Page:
"If I understood exactly how asthma was caused in kids, they'd give me a Nobel Prize," said Dr. John Balmes, an American Lung Association of California volunteer and a professor of medicine at the University of California, San Francisco, and of environmental health science at the University of California at Berkeley.

Still the worst in the nation, Southern California's air pollution has become worse the last two summers, mainly because of weather conditions. There's been no improvement for five years, although progress before that had been great.

Stage 1 smog alerts -- linked mostly to ozone, the pollutant that causes eyes to burn and lungs to ache -- decreased from 120 in 1979 to zero from 1999 to 2002, and there was just one last summer. The last Stage 2 smog alert -- of which there were 17 in 1979 -- was in 1988.

"There's been some clear success," Gauderman said. "Ozone has been a huge success story."

But the Southland's air still falls far short of meeting federal standards.

While ozone has been under regulation for decades, for example, regulation of tiny airborne particles has just been stepped up in recent years. The crackdown on particulate emissions was driven by studies showing that high-particulate days brought more deaths of older people with heart and lung ailments.

Nitrogen dioxide, another common air pollutant, may worsen the reaction of asthmatic youngsters' allergies to other substances, like dust mites, and allergies are strong risk factors for asthma, Balmes said.

European studies have shown that children living next to busy roads have more asthma.

"There is no doubt in my mind that his asthma was definitely caused by the air quality here," said Long Beach resident Britt Rios-Ellis of her asthmatic 3-year-old son, Quique. "Had we been living someplace else, this probably wouldn't have happened."

The Rios-Ellis home is near the San Diego Freeway. Rios-Ellis said she must clean black soot off tables in the back yard.

"Had I known what I know now, I never would have moved that close to a freeway," Rios-Ellis said.

Ozone, nitrogen dioxide, diesel-exhaust particles and ultrafine particles all are capable of causing something called oxidative stress in cells and tissues. Lung cells exposed to those substances release "messenger molecules" that turn up the inflammatory response, a bad thing in asthmatic youngsters' already inflamed lung passages.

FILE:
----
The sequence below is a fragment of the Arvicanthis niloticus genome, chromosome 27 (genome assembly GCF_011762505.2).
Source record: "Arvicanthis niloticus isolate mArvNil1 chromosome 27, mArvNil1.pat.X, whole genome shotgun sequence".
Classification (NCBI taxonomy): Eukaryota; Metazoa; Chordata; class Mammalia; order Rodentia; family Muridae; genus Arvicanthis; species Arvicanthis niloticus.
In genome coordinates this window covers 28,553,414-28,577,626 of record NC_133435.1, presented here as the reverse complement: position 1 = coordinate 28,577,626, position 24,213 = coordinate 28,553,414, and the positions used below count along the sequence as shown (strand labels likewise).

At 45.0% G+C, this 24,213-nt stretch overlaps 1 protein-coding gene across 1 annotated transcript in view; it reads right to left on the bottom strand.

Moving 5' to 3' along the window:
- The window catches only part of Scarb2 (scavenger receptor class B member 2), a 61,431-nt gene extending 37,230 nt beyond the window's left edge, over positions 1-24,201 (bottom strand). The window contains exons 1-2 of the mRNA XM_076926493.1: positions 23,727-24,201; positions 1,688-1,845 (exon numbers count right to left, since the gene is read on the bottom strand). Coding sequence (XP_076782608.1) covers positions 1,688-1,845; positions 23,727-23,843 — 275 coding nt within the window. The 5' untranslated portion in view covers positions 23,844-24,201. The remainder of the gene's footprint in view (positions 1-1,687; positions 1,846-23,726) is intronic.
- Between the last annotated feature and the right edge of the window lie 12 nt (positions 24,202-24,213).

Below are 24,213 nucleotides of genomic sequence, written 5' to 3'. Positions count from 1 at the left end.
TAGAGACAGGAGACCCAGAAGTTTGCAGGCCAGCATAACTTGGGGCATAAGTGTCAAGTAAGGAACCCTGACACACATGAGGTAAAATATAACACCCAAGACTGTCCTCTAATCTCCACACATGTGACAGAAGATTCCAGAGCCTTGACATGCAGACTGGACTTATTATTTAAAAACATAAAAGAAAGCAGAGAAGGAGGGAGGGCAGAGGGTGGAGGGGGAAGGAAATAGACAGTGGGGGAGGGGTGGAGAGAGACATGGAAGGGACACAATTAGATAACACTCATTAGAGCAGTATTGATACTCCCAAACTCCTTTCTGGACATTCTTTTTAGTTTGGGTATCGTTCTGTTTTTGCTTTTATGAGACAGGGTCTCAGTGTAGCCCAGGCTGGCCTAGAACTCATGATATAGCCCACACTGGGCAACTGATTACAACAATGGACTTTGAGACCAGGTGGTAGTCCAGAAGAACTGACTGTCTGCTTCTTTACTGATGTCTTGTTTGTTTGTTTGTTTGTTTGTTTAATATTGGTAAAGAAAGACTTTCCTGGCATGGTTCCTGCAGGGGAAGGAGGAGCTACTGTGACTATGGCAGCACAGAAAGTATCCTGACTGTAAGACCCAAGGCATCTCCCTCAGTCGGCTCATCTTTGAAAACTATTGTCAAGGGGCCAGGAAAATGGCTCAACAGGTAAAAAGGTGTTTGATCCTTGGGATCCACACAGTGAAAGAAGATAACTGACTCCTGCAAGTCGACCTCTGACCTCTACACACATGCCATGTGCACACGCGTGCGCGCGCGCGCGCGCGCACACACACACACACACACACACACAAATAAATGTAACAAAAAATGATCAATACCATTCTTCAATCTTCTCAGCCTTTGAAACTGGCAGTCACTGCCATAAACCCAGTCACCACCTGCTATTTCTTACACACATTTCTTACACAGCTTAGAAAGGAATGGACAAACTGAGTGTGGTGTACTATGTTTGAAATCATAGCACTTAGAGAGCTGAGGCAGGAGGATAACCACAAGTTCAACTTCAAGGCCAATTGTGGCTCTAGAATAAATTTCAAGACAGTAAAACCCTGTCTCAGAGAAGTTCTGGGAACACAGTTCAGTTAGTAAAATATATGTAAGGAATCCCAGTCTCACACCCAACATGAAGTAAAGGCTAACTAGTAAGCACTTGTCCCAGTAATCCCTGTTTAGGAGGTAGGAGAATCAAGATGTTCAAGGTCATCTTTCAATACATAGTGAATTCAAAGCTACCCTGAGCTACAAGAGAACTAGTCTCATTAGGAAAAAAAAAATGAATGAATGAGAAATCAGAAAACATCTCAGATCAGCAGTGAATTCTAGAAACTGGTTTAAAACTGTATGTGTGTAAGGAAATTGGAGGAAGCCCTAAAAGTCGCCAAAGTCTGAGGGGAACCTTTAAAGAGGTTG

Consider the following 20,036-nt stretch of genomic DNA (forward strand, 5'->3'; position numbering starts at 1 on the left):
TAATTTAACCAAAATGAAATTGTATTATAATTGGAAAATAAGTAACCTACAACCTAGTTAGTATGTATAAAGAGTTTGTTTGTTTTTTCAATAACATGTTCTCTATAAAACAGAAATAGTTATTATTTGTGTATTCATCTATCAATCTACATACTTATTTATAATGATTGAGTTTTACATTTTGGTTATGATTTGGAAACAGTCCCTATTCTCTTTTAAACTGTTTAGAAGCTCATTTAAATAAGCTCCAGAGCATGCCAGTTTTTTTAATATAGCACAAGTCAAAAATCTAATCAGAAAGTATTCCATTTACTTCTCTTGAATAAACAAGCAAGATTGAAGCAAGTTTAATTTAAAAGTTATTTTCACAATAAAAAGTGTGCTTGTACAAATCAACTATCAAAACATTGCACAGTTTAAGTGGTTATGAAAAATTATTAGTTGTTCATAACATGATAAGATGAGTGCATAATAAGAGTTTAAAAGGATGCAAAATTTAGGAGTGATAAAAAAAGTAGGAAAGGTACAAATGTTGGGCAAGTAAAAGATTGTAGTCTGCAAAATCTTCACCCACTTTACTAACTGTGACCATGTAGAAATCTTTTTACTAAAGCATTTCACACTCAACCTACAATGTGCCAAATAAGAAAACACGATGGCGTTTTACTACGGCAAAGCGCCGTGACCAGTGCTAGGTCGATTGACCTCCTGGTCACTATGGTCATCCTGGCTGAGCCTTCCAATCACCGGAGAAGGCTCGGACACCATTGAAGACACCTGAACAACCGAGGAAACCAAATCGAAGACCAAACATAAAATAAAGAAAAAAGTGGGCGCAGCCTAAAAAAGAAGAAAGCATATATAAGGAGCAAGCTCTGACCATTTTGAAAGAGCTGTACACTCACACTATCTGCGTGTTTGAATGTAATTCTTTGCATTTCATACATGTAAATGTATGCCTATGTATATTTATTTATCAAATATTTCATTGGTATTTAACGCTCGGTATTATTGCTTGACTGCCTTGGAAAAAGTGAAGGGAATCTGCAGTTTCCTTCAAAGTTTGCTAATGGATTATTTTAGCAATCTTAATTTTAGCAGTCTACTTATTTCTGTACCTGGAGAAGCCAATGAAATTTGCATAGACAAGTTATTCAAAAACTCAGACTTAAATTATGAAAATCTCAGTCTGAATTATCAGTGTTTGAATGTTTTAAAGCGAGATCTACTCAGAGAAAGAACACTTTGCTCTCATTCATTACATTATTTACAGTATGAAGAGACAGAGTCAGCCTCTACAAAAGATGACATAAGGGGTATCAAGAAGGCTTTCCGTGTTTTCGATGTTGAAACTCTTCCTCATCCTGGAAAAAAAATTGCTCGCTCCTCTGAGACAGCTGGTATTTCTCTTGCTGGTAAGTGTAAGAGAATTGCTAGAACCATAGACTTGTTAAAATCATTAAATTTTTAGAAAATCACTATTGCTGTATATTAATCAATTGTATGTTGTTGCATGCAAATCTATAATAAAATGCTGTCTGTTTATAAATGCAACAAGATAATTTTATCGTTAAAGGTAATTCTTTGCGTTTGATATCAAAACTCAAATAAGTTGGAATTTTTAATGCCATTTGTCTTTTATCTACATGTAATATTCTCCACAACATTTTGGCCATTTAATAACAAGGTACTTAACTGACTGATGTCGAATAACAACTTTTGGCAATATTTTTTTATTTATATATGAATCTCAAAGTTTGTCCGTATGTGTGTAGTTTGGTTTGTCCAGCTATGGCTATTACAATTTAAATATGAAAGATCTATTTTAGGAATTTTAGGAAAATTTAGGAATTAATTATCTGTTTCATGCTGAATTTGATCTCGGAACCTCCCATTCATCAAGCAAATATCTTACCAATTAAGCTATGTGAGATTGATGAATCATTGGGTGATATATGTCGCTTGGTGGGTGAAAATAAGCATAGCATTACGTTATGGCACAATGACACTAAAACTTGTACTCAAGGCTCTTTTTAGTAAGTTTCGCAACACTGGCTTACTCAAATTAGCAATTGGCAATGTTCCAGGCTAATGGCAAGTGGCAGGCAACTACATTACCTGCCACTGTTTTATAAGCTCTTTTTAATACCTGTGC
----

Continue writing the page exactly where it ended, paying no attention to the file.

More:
"Cells have to sort of work harder to protect themselves from damage," Balmes explained.

Looking into children's lung development in communities from Atascadero to Lancaster, Long Beach and Upland, the USC researchers expected ozone to harm lung development.

Ozone was linked to more asthma in athletic youths, but lung development rates were affected by nitrogen dioxide, fine particles and vapors of nitric, formic and acetic acids, which come from gas- and diesel-powered vehicles and industrial plants.

"We have the port. We have the refinery. We have the trucks. I think that's why this area is so bad," said West Long Beach resident Evangelina Ramirez, no relation to Tresa Ramirez, whose 6-year-old daughter, Lorena, has had asthma since infancy.

When youngsters moved out of Southern California, their lung development improved -- if they moved into a community with lower particulate pollution. If particulate pollution was worse, their lung development slowed.

That finding is actually reassuring, researchers say, because it means lung damage from pollution is reversible, at least for children, whose lungs are still growing.

The USC researchers are continuing their study of the youngsters into adulthood to see what further changes they have. They also are recruiting more youngsters to study the effects on lungs of genetics and of eating fruits, vegetables and antioxidants.